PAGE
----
“You don’t want these items handled by a new worker,” Teres says. “Have one or two specialized packing stations with workers trained in these difficult-to-pack items, and you’ll have a better chance of the packages arriving as customers want to see them.”
He adds: “The secret is in the sort. Sort the easy orders and give them to new people.”
But don’t expect miracles.
“There’s rarely a silver bullet that’s going to double your packing number,” Kuipers notes. “But you can improve it by taking pressure off regular packing. Skim off as much work as you can with high-productivity techniques. If you can double or triple the productivity on just 20% of your orders, it can be a huge difference.”
Finally, you might consider adding more packing stations, assuming you have the space. “Most companies don’t, but space is inexpensive compared to not getting orders to customers,” Teres says.
W. Eric Martin is a freelance writer based in Concord, NH.
|WHAT’S THE BEST WAY TO HANDLE GIFT-WRAPPING?|
“Do away with it,” says Wayne Teres, president of Teres Consulting. “Seriously, it’s a nightmare.
And what if that’s not possible, given the goods you sell and the kind of service you want to provide?
Then go for it. But remember that it’s a time-consuming job.
“A good gift-wrapper can wrap maybe four to 15 packages an hour,” says Teres. “It’s a slow process.”
|HERE ARE SOME TIPS ON HOW TO SPEED IT UP.|
First, add stand-alone wrapping stations with extra-large work surfaces to the packing assembly line and have pickers deliver orders that require full or partial wrapping to these stations. Doing so means that you don’t have to install gift wrap and bows at every station.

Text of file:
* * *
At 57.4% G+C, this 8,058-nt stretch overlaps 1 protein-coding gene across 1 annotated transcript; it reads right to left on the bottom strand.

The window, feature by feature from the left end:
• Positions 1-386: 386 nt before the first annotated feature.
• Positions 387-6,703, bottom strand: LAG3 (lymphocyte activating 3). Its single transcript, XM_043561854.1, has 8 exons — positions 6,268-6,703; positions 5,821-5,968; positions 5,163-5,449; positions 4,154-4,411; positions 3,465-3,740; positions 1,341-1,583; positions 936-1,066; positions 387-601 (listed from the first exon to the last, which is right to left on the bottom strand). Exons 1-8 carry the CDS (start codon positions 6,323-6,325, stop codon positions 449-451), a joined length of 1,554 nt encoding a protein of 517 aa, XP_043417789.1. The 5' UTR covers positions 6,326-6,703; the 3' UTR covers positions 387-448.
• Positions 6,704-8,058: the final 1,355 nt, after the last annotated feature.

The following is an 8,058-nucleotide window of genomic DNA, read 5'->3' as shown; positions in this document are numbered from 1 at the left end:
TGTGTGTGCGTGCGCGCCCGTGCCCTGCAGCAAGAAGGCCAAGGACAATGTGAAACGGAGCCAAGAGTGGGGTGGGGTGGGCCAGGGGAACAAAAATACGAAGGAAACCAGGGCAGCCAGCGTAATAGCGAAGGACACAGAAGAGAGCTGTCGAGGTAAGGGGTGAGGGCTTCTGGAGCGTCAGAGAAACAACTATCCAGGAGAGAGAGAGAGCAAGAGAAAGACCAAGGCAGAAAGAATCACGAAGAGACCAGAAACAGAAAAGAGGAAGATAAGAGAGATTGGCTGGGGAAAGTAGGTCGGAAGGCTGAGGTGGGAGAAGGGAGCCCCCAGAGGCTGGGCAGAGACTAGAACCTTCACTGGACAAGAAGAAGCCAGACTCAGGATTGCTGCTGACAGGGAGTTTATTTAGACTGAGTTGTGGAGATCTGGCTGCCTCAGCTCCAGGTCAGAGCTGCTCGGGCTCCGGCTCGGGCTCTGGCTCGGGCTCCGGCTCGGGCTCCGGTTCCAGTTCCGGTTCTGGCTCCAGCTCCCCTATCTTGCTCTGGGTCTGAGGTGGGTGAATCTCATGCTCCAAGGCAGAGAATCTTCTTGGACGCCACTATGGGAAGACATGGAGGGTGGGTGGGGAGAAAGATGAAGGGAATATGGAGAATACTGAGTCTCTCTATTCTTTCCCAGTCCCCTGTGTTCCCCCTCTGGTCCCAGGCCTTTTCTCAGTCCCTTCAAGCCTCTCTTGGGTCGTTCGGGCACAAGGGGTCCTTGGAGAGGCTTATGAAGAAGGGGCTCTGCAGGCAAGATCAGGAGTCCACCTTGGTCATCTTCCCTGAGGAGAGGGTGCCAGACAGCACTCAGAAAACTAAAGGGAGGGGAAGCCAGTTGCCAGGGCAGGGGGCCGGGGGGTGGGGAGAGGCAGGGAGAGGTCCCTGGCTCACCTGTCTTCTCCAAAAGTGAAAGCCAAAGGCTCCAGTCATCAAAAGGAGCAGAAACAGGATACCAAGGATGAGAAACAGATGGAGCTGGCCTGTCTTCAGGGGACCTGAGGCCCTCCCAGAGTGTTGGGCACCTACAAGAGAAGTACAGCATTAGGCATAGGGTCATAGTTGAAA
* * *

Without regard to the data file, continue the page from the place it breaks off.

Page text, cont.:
Next, place trained gift wrappers on these stations to ensure a consistent look. “Customers are paying extra, so you want it to be good looking,” Teres says.
Another trick is to eliminate the gift wrap itself and use boxes that are decorated to look like they’ve been wrapped. This option is ideal if your products are relatively uniform — such as clothing or books.
Like everything else, packing often forces you to think on your feet. You have to be aware of potential ergonomic issues and address them as quickly as possible.
For example, switching to a carton-sealing machine from individual tape guns will reduce the repetitive motion of taping while increasing the speed of boxes passing through the system. Too many firms realize that only after there’s a problem.
Issues often hide where you least expect them. PrintingForLess.com once used double-corrugated boxes because “paper products are easily demolished on the way to customers,” says production manager Krystal Cipriani. “But it caused carpal tunnel issues, so we switched to double boxing (a box inside a box) and haven’t had any issues.”